Drivers react to new race format after crash-marred Daytona 500

What did the drivers think of NASCAR’s new three-stage race format after participating in a wild, wreck-filled Daytona 500?

Well, as you might imagine, it kind of depended on which driver was answering the question.

Those who finished well in Sunday’s 500 seemed to like it. Others, well, maybe not so much.

And they all seemed to agree that like with most things involving restrictor-plate races, there is only so much you can take from one event at a place like Daytona International Speedway.

The 500 was split up until segments of 60 laps, 60 laps and the a final 80-lap run to the checkered flag that determined the race winner.

“To me it seemed like you get five laps to go in the stage, everything would kind of amp back up there,” said AJ Allmendinger, who finished third in his No. 47 JTG Daugherty Racing Chevrolet. “We were running single file in the second stage. Then with three to go, everybody kind of starts getting racing.”

That, of course, is exactly what NASCAR is hoping the three-stage format promotes.

But it also seemed to promote some chaos that led to the many multi-car wrecks, as Kevin Harvick pointed out.

“We just got some cars up there that didn’t need to be up there and (the drivers of them) ended up doing more than their car could do,” said Harvick, who won the second stage but got wrecked out early in the third and finished 22nd in his No. 4 Stewart-Haas Racing Ford.

Harvick did not win the second 60-lap stage easily, either. Joey Logano made a very aggressive move to the inside to try to pass him at the line at its completion – something Logano almost certainly would not have otherwise attempted if a stage win and the bonus points that come with it were not at stake on what was overall Lap 120 of a 200-lap race.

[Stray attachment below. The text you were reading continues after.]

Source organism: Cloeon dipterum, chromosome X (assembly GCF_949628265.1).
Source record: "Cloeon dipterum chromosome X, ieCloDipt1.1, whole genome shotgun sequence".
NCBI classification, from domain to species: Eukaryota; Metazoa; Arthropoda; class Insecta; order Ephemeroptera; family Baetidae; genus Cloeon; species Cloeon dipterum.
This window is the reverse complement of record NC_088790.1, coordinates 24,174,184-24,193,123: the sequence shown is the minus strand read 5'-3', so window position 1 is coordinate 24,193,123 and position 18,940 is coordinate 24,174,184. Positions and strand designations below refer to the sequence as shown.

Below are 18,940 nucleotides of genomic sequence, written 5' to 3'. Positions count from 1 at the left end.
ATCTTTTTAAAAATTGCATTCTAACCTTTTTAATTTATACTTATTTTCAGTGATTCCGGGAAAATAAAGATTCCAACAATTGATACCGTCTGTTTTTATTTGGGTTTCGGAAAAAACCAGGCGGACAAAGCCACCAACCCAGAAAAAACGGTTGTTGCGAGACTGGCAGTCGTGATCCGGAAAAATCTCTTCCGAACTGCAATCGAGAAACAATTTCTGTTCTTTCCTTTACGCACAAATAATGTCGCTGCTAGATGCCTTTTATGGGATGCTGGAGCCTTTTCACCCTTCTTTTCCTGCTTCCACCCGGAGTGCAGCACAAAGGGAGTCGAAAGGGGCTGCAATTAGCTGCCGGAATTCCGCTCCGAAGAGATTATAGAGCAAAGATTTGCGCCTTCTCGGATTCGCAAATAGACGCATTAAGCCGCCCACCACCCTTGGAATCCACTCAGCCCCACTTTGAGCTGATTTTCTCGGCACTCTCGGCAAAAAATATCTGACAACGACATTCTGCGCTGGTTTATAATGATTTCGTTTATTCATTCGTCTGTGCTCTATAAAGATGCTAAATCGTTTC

Even race winner Kurt Busch appeared to have somewhat mixed feelings about the racing that the stages seemed to produce.

“With the segments, that threw in another wrench,” he said. “With guys on old tires, guys on new tires, a lot of veterans were taken out. Then there was the Lap 80 wreck when it seemed like that should be the time we all settled in as a group that knows how to race at Daytona. That’s when we had the most wrecks.

“I was thankful that I got through a lot of the wrecks with minimal damage.”

Some have said that breaking the race up into the stages is little more than adding two competition cautions. But Ryan Blaney, who finished second in his No. 21 Wood Brothers Racing Ford, disagreed with that assessment.

“I don’t really see it as a competition caution mainly because you’re benefitted for running in the top 10 at the end of the stage,” Blaney said. “So you saw some teams and cars group-pit early, just to try to maybe short pit and get out front before the end of the stage and get some points, if there was a caution that fell maybe 10 laps before or earlier.

“I thought the communication, the strategy side from the drivers to the crew chiefs, all of that was very important. Honestly, I think it’s going to be more important on other racetracks, not the speedways.”

That was something Allmendinger wanted to stress after the race. The restrictor-plate races are their own animals, and therefore jumping to any kind of judgment about the stage racing after just one event at Daytona is premature.

“I think Daytona and Talladega are going to be the extreme because, you know, it comes down to trying to get your track position,” Allmendinger said. “You see people lay back. Now with the stages, there are points on the line. I think Daytona is the most amped up.

“It kind of changes how people race. To me, at any of the other 32 races that we’re going to go to, we’re all driving as hard as we can every lap anyway. Yeah, you get a caution with eight to go before the stage ends, there’s going to be strategy. Maybe guys on old tires and that, that might make some difference when it comes to the stages.”

In other words, cautions that fly at different times within the stages are going to present opportunities for different strategies that should mix up the racing at the end of stages. And to Allmendinger, that’s a good thing.

“Yeah, you get a caution that falls at the right time, maybe some guys stay out and some guys pit trying to get that stage win or points. It might be,” he said.

“Isn’t that what we want? Isn’t that what we’re trying to do, beef up the middle of the races so people stay entertained? That’s what it’s all about. If nobody’s watching, it doesn’t matter.”

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